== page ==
Arri Bagah: Now, when it comes to the content that you've been putting out, specifically video content, I think a lot of brands do struggle when it comes to creating content. It's like, OK, what style of content works? Should I make it funny or like what really works? Right. So do you have, like, any, like, sort of secret sauce that you found to work in terms of like getting people to watch, getting them to stick around and kind of like starting to build some sort of like following?
Eric Bandholz: Yeah, I mean, it it if you told me your exact business, I could probably come up with some kind of concept or ideas. It is challenging and we still struggle with it to the to stay. I mean, the idea is pretty easy, but the execution is pretty challenging when you think of content. It kind of really comes down to like a few different ways, like one is educational or someone searching for something and then you provide value. It could be a product review. It could be, you know, like teaching someone about something related to your business. And then entertainment is the other one. So you try to have fun on camera and generate interest through entertainment. And, you know, ideally, maybe you hit Othon in the same case. I I think a lot of mistakes that brands are making. If they're trying to sell on on YouTube or to to build content on YouTube is one. They are not creating enough content. You need to create two or three videos a week or so and on like one hundred and fifty videos that first year. And it is going to take, you know, two to three years to build up a channel to a successful level. So that's a lot. I mean, that's one hundred fifty videos, like a pretty daunting task. Like, are you prepared to do that? Do you think you have enough creativity to do that? Do you know are you willing to like right through it? So that's one thing. And then I think the other thing they do is there are two like me focused either to like here's my product, buy my product, you know, learn about this by this course. And they're not audience focused. You got to be audience focused, you know, like the whole nine, 10 role or 80, 20 rule, like 80 percent or 90 percent of your content needs to be for your audience. And then that 10 percent should be about you. And making sure there are they do need to be aware you have things that can bring value to their life so you don't want to completely avoid it. But at the same time, it can't just be the only thing about YouTube. I think there's a YouTube or the channel is called like Rosanova. And he makes these like camera straps right by his channel is like cutting shoes in half and, you know, so like he'll give shop tours and things like that, you'll get to know him a little better. But, you know, people come in to to. Check out his shoes can cut in half and then they learn about his business, and then if they're photographers, they'll probably give them a shot because he's a really cool dude and you want to support someone who's entertained you and brought value to your life.
Arri Bagah: Yeah, and I think that's like the biggest piece that is missing from a lot of the content that I've seen from brands is that it's always about the product and it never really adds value to the person that is looking up the content. So I think what you're proposing here is that first try to figure out what questions people are asking and then answer those questions. And if you're creative, then try to come up with ideas that might be funny and retain people, because I think a lot of the videos that I've seen, it's like very like like designer like showing the product in different ways. And they just like a couple of seconds long. And it's just all about the products, never about adding any value to the person.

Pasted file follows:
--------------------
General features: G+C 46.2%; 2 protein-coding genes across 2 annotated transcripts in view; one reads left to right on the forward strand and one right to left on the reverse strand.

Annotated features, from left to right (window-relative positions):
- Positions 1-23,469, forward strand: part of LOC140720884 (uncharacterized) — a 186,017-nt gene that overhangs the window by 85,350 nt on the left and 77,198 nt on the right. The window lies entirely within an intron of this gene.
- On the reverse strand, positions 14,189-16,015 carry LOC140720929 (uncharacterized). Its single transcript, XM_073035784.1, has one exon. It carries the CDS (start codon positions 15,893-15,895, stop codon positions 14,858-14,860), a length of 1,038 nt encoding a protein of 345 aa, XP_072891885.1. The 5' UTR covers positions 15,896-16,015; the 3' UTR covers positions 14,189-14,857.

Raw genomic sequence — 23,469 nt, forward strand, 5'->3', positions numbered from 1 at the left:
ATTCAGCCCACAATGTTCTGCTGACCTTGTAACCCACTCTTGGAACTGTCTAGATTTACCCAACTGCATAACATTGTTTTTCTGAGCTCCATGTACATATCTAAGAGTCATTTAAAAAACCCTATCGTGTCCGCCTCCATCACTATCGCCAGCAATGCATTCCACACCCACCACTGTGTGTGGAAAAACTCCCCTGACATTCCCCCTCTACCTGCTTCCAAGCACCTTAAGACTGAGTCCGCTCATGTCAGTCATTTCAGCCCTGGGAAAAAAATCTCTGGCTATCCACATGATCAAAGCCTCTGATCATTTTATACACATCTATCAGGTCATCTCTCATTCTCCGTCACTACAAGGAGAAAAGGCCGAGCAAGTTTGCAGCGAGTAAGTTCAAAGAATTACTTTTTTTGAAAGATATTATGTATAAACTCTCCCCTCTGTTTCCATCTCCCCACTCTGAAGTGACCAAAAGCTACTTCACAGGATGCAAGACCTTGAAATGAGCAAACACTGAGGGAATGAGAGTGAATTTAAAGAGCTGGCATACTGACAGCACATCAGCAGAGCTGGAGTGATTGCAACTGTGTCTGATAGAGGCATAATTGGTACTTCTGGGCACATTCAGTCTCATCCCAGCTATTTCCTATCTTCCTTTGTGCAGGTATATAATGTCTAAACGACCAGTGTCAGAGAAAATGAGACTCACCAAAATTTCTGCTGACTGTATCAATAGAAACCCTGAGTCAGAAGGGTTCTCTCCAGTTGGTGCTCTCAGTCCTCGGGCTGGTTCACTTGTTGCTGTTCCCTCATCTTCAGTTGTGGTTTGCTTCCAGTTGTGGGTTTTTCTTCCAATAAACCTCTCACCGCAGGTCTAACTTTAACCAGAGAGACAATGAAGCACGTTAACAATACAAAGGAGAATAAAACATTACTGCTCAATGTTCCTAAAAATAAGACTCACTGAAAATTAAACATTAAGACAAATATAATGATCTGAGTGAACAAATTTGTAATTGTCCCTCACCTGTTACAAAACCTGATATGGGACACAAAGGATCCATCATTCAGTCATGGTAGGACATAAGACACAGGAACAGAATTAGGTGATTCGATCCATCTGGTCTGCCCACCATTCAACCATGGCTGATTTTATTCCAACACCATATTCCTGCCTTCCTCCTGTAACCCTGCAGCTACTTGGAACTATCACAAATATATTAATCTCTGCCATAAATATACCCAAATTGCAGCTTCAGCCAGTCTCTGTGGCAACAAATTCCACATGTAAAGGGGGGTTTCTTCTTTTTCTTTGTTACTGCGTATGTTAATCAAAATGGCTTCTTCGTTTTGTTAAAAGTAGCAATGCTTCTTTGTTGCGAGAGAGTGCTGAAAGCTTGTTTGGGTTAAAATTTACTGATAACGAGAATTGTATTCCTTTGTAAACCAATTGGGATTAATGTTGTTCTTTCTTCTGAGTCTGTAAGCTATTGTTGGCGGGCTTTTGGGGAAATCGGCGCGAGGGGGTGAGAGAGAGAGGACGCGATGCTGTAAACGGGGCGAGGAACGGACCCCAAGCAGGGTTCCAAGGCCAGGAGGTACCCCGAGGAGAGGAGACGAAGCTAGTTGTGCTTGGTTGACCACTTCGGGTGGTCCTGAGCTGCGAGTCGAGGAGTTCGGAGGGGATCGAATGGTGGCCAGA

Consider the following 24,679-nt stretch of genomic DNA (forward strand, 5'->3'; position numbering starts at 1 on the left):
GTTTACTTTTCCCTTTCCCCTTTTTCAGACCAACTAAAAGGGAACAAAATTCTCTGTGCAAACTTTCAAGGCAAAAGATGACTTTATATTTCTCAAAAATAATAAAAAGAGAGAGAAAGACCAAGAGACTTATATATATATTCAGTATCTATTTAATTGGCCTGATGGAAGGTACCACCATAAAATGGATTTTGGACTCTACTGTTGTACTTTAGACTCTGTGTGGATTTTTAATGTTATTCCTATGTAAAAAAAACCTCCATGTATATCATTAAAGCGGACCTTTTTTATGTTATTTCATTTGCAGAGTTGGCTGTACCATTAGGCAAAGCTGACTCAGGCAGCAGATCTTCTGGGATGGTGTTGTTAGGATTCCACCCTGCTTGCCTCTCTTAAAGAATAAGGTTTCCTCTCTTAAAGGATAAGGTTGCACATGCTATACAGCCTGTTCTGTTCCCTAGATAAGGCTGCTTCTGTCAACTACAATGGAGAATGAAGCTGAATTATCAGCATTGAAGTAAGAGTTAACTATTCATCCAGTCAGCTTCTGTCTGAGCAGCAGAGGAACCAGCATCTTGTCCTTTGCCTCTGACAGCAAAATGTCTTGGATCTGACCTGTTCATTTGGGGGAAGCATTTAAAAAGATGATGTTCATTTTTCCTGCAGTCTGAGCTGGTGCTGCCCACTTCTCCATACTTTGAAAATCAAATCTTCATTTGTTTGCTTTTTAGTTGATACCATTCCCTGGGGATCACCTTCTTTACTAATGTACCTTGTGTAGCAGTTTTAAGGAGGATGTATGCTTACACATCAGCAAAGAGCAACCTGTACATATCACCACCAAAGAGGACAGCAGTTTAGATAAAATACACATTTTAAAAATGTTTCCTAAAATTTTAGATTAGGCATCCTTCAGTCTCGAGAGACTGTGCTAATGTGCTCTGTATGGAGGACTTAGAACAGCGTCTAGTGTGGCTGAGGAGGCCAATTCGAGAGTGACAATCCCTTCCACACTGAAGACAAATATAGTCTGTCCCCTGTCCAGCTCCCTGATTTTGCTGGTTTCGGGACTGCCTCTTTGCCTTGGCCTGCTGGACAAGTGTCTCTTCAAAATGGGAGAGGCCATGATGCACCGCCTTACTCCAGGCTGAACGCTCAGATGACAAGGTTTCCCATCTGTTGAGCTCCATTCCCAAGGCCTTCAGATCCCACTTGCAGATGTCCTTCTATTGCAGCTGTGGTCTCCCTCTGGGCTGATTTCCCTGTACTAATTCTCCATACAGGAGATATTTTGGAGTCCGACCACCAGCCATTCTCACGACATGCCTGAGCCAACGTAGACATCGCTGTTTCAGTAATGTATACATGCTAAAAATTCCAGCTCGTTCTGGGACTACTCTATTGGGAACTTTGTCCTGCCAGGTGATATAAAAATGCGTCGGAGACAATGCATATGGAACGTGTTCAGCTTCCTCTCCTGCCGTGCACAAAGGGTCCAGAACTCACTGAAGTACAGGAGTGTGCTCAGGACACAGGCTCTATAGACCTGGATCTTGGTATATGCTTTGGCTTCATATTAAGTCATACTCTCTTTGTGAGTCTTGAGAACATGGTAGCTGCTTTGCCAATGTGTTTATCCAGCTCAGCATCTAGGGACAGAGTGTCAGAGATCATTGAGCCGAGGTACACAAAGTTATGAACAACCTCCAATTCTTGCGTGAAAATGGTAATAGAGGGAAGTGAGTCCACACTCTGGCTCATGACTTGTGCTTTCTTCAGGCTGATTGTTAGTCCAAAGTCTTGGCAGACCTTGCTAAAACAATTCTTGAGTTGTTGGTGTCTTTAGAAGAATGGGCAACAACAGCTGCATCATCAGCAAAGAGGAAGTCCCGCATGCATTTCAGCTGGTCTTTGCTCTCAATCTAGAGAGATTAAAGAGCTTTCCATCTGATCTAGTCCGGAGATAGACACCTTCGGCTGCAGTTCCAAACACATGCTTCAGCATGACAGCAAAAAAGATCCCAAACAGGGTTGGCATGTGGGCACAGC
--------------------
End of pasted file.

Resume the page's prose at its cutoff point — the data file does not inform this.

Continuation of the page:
Eric Bandholz: Yeah. I mean, and again, like there's a lot of different ways, like a lot of people do on reviews, you know, they want product reviews. But, you know, if you only have a couple of products, there's only so many videos you can make of that style, I think. And people generally want unbiased or less biased kind of reviews. So if you're reviewing your own products, I think the big thing that I want to say is like you have to understand where your joys in life are, OK? Like if you like being in front of the camera and like putting on a show. Video is great, if you don't, then maybe you can write the script and hire someone to be on camera or if you like, editing again, like because everything you do in content marketing is going to be a grind. So if you prefer writing over video, then focus on your blog, focus on your email list. If you like photography, focus on Instagram. You know, like if you like video, then focus on Tic-Tac or YouTube, you know, so don't do something because you're like, oh, beer brands killing it with video that drives 40 percent of our business. We should do video. Now that's like the most terrible reason to do anything. It's like, where are your strengths and your your comfort level and maximize that to the best of your abilities.
Arri Bagah: Now, I want to talk about it for a second, because it's a topic that no one ever talks about and direct to consumer space. And every time you hear about read, it's about means. And and you people usually discourage you not to go and read it. So how are you able to, like, build the community on Reddit? Like, is there a specific type of content that's working or a specific way to structure your brand? Yeah,